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MH370 Latest News Update: Will The Missing Malaysia Airlines Flight Ever be Found?

( [email protected] ) Jul 03, 2015 12:34 PM EDT
With Malaysian Airlines Flight MH370 still missing, James Cameron has reportedly lost interest in aiding the search. The latest update was announced just as the two remaining search vessels returned to port in order to refuel.

With Malaysian Airlines Flight MH370 still missing, James Cameron has reportedly lost interest in aiding the search. The latest update was announced just as the two remaining search vessels returned to port in order to refuel.

"We asked Mr. Cameron for help in the search effort - whom thus far has shown zero interest in MH370," search volunteer Andre Milne said, as quoted by the Express.

Earlier, Milne theorized that MH370 was deliberately rerouted as a "provocative action" toward the U.S. military outpost at Diego Garcia.

"Whom ever was in control of the flight wanted MH 370 to be observed flying south towards Base Diego Garcia by the inhabitants of the Maldive Atolls during daylight hours as reported by witnesses," he wrote in a letter to Interpol. However, Milne said that the aircraft was never flown to Diego Garcia, but instead made "a soft ditch landing" before sinking in the Bay of Bengal.

"Any suggestion that MH370 ever landed at Base Diego Garcia is utterly delusional," Milne insisted. He pointed out that the plane would have easily been spotted by Russian spy satellites had such a landing occurred.

Last April, Cameron outlined a strategy for finding MH370 by triangulating a search box based on pings from the flight recorder. The comment led many observers to believe that the Hollywood movie director would offer his deep-sea expertise, which helped him to explore the wreck of the Titanic and WWII German battleship Bismarck. Amateur investigators had hoped Cameron's support would revitalize public interest in the search.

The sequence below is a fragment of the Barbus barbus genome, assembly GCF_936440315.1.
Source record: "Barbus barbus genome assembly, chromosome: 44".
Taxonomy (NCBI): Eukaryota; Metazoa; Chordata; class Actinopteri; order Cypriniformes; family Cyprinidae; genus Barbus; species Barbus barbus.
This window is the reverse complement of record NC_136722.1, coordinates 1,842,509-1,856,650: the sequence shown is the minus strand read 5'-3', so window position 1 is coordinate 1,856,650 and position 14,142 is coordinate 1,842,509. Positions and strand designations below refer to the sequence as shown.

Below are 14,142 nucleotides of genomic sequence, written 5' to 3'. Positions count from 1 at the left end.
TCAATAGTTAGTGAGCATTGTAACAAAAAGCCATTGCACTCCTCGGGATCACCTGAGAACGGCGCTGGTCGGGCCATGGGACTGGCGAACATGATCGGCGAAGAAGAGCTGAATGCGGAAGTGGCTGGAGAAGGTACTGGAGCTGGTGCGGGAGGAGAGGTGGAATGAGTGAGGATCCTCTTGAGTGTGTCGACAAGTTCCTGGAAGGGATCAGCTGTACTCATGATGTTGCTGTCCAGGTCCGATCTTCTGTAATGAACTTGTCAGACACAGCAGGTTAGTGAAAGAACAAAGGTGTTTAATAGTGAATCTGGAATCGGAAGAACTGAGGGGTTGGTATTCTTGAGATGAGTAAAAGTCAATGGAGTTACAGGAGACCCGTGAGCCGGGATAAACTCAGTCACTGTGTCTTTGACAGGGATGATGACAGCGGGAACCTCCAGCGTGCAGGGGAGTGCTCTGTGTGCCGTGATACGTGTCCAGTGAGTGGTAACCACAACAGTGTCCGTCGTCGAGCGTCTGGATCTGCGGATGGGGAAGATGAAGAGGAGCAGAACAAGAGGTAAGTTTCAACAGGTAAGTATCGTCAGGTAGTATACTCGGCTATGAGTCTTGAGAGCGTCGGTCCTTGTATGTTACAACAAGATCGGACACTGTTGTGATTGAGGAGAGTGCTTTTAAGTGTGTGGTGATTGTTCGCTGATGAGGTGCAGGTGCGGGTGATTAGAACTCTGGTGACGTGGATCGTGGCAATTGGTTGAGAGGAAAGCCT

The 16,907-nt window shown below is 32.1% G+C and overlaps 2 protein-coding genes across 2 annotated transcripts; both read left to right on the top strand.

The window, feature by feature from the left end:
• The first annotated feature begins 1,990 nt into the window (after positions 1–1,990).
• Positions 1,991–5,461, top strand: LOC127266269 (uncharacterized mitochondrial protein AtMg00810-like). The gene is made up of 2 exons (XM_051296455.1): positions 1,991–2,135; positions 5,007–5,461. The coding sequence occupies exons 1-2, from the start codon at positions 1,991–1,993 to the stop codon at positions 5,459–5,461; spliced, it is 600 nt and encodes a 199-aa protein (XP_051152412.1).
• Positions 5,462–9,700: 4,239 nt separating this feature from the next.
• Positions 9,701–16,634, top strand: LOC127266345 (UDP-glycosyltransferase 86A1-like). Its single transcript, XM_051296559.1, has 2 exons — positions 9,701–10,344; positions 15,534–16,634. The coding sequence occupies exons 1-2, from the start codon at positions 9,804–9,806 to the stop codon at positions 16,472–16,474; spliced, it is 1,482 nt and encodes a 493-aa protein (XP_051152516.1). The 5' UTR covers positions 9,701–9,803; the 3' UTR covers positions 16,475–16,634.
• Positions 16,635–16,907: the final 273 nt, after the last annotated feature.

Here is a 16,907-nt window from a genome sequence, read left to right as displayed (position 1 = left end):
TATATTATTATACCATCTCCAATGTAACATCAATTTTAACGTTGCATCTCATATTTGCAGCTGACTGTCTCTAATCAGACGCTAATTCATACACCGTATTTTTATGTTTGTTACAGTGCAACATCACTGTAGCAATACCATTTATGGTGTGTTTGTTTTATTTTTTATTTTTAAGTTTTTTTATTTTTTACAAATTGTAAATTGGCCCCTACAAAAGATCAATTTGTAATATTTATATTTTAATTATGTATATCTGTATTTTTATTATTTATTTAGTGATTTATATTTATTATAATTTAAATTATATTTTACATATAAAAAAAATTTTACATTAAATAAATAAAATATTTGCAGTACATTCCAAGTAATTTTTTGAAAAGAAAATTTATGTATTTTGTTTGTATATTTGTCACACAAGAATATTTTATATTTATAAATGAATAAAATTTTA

Ongoing investigations have failed to turn up debris coming from the missing aircraft. The two remaining sea vessels, the Fugro Discovery and Fugro Equator, are being used to explore a vast 120,000 square kilometer priority search zone.

The Fugro Discovery and Fugro Equator have recently returned to an Australian port, and will resume the operation after two weeks of resupply. Both vessels had been subject to rough seas during their time in the southern Indian Ocean, where MH370 is believed to have gone down.

Search parties are down one ship, after the Malaysian officials declined to extend the contract for the GO Phoenix.

Theories for the disaster had included failed terrorist plots, government conspiracies, and suicidal flight crew. Other explanations suggest crew disorientation and incapacitation because of fire.

Presently, 239 passengers and crew members remain unaccounted for after Malaysian Airlines Flight MH370 vanished without a trace on March 8, 2014. Taking off from Kuala Lumpur, the plane was destined for Beijing. Amongst passengers, 153 Chinese nationals were onboard.

News of the disappearance initially sparked a massive multinational search effort to locate the wreck of MH370. Notable contributors included Australia, China, Japan, Malaysia, New Zealand, South Korea, the United Kingdom, and the United States. The search involved civilian and military assets. On the web, volunteers spent hours combing through satellite imagery released publically by U.S. company Tomnod.

To date, the MH370 search operation is the largest and most expensive of its kind. Australia, which is leading search efforts, has declared that all underwater search operations will cease next year.

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Editor's Note: According to a theory by Andre Milne, MH370 was deliberately rerouted as a "provocative action" toward the U.S. military outpost at Diego Garcia. Previously, it has been mistakenly reported that Milne has suggested MH370 was flown to Diego Garcia. This information has been corrected.